56% Think Competing State Standards More Likely to Lower Health Care Costs
If the government’s got to be involved in health care decisions, most voters think it’ll be cheaper if it’s states rather than the feds.
Fifty-six percent (56%) of Likely U.S. Voters say letting states compete to determine the most effective standards and guidelines would do more to reduce health care costs than having the federal government involved. A new Rasmussen Reports national telephone survey finds that just 33% believe having the federal government establish a single set of standards and regulations would be more cost effective. (To see survey question wording, click here.)
But there’s strong partisan disagreement on this. Fifty-seven percent (57%) of Democrats favor overarching federal government standards, while 78% of Republicans and 64% of voters not affiliated with either major party prefer competing state regulations.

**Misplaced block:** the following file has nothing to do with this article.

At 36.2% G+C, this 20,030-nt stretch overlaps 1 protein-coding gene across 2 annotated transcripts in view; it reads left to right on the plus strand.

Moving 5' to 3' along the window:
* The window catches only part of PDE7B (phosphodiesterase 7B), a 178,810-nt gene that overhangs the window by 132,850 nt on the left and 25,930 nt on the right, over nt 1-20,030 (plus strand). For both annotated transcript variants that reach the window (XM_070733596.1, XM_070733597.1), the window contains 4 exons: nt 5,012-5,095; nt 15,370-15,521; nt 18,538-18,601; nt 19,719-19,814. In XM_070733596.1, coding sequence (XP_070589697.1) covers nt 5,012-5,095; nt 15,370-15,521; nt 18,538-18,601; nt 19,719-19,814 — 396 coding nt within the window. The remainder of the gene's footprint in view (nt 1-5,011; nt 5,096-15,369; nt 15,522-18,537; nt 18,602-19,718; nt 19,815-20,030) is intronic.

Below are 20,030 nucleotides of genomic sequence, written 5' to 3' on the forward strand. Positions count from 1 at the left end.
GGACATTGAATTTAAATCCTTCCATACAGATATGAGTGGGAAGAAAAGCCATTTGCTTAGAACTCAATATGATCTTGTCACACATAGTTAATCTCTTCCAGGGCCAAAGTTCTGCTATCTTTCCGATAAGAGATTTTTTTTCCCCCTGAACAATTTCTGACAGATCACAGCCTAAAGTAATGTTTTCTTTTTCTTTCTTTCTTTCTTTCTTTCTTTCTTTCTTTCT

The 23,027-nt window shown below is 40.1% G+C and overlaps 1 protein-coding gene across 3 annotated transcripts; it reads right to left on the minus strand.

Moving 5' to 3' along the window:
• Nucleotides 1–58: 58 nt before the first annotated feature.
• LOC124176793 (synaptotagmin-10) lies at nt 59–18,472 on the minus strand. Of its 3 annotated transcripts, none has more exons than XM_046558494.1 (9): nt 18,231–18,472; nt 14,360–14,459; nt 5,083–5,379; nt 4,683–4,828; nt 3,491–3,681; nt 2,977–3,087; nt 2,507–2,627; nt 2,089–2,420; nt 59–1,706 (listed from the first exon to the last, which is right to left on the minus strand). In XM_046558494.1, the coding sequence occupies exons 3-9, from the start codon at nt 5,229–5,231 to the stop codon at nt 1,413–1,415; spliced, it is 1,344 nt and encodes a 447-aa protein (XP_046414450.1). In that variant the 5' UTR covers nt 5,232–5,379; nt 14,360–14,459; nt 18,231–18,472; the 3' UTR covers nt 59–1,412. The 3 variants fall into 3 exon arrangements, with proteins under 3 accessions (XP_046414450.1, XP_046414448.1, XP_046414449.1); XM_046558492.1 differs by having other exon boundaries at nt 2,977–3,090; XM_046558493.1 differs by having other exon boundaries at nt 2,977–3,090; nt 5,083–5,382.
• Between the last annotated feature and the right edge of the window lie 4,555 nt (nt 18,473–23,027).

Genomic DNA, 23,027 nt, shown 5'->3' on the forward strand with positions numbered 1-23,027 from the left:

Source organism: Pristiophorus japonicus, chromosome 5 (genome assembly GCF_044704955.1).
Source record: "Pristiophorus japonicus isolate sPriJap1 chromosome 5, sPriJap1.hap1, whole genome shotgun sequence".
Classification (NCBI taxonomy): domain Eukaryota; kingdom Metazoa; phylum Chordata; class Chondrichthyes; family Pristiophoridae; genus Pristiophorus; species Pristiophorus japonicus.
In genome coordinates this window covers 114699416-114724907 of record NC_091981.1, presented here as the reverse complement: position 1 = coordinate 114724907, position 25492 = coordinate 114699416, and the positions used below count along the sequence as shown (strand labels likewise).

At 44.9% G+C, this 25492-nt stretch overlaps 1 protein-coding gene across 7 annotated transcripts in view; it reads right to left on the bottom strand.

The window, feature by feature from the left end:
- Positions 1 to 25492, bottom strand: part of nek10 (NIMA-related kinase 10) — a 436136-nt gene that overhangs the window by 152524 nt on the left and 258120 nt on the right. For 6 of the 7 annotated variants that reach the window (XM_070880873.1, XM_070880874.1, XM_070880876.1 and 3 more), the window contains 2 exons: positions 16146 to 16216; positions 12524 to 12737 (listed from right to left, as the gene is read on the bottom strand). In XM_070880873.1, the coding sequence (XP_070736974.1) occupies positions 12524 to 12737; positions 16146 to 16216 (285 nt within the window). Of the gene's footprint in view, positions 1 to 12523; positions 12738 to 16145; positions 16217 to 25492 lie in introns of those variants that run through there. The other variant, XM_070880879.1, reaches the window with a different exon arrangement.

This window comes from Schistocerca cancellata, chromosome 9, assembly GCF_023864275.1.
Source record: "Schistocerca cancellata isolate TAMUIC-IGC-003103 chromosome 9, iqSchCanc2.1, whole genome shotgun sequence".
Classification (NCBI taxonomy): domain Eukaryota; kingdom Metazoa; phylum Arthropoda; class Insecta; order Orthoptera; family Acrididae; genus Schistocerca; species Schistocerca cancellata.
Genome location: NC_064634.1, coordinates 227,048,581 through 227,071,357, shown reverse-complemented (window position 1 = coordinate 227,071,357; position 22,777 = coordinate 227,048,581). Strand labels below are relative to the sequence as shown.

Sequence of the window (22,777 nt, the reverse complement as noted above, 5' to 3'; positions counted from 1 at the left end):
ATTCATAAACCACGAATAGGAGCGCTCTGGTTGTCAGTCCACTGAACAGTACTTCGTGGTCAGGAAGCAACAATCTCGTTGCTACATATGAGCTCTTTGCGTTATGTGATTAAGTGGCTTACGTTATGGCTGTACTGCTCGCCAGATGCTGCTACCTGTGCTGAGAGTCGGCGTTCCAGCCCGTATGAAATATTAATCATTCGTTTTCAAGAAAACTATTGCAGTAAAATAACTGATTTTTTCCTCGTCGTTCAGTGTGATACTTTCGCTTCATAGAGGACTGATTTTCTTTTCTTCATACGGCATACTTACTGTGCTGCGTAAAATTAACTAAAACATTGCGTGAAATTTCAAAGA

Keep in mind, however, that 69% of all voters believe greater free market competition between insurance companies would do more to reduce health care costs than more government regulation of any kind.
Regardless of how lower costs are achieved, only one-in-three voters (32%) feel they will translate into Americans spending less on health care. A plurality (48%) believes people will buy more health care services if costs are brought under control. That’s up six points from October 2009 when Rasmussen Reports first asked the question. Twenty-one percent (21%) aren’t sure which is more likely to occur.
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The national telephone survey of 1,000 Likely Voters was conducted on July 14-15, 2011 by Rasmussen Reports. The margin of sampling error is +/- 3 percentage points with a 95% level of confidence. Field work for all Rasmussen Reports surveys is conducted by Pulse Opinion Research, LLC. See methodology.
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